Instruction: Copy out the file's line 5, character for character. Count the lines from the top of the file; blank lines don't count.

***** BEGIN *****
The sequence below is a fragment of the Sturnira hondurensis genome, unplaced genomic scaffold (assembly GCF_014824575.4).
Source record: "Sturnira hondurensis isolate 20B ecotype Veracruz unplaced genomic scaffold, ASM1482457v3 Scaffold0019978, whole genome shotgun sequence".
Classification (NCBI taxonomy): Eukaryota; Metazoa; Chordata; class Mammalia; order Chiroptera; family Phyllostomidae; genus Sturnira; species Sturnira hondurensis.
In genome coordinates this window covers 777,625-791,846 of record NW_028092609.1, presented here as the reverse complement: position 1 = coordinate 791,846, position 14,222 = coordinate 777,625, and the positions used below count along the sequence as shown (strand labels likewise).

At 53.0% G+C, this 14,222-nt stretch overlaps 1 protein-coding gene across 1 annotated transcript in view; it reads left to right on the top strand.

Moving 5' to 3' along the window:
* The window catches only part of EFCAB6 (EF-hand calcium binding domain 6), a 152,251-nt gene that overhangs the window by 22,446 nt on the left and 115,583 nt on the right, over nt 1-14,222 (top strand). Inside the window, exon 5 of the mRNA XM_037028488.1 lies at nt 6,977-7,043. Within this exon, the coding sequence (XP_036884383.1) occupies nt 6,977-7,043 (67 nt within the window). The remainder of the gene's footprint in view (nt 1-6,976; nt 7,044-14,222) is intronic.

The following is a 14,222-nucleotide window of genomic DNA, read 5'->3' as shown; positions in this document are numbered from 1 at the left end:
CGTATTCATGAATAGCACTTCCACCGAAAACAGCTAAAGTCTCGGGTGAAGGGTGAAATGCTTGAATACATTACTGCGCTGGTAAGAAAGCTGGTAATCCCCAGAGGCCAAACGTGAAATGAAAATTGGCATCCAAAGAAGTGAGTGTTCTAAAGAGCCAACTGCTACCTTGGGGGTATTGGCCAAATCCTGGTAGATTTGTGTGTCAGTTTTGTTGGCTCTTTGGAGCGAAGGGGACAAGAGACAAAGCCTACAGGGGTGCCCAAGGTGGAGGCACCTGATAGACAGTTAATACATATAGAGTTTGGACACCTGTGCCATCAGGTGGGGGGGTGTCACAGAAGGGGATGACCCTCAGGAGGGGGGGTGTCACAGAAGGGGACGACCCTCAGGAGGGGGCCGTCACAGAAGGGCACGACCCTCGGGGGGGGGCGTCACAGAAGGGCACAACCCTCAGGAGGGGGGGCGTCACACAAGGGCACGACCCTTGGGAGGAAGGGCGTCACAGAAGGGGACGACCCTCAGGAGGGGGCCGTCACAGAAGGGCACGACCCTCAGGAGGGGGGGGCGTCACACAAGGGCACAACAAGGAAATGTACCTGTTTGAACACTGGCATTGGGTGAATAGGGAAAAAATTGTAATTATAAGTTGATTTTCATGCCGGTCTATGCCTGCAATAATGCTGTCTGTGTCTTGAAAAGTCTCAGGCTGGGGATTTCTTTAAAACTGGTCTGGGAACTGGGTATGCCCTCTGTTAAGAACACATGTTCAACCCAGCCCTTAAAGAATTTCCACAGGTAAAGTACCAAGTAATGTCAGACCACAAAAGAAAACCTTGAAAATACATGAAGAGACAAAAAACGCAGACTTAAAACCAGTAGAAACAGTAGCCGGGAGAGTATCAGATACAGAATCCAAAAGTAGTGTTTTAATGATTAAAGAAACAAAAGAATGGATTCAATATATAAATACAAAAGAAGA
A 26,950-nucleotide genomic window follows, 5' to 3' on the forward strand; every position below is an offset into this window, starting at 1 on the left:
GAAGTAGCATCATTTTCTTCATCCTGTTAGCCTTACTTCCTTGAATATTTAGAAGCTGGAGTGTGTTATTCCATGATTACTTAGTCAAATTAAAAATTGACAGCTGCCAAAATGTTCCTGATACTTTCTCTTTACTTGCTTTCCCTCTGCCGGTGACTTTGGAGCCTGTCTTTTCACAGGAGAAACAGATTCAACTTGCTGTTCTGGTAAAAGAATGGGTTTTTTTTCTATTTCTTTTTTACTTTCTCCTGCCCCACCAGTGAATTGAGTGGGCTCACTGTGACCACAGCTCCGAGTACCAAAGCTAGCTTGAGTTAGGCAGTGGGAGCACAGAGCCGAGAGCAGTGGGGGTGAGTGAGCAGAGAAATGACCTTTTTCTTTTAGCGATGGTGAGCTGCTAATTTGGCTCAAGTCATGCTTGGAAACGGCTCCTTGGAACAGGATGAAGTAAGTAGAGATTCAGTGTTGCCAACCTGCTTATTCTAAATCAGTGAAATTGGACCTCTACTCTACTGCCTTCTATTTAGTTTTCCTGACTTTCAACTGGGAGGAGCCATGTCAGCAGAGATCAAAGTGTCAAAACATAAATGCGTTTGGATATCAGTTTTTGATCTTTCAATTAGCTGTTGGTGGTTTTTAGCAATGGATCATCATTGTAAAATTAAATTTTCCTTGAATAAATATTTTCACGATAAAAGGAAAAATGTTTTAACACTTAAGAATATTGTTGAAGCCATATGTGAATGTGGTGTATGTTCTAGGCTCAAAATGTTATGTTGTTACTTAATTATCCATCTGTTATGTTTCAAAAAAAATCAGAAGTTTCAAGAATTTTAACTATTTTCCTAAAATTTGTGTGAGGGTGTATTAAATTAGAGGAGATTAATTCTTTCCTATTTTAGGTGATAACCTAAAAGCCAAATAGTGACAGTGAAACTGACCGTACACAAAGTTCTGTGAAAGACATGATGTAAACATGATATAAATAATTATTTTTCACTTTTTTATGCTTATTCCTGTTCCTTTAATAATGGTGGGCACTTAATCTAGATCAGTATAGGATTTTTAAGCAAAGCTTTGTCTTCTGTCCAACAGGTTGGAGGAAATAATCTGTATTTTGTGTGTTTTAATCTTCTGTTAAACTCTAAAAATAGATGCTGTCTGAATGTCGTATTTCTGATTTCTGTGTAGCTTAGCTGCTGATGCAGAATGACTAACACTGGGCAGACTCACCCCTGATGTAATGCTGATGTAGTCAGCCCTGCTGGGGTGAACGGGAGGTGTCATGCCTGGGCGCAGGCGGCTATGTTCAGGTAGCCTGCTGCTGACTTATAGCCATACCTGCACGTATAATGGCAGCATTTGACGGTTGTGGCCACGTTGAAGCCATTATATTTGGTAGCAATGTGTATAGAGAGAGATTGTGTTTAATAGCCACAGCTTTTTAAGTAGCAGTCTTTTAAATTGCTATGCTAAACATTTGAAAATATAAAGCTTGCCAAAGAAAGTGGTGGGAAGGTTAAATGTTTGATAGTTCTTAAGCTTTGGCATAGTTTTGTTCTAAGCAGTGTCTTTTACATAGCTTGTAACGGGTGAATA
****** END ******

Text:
At 53.0% G+C, this 14,222-nt stretch overlaps 1 protein-coding gene across 1 annotated transcript in view; it reads left to right on the top strand.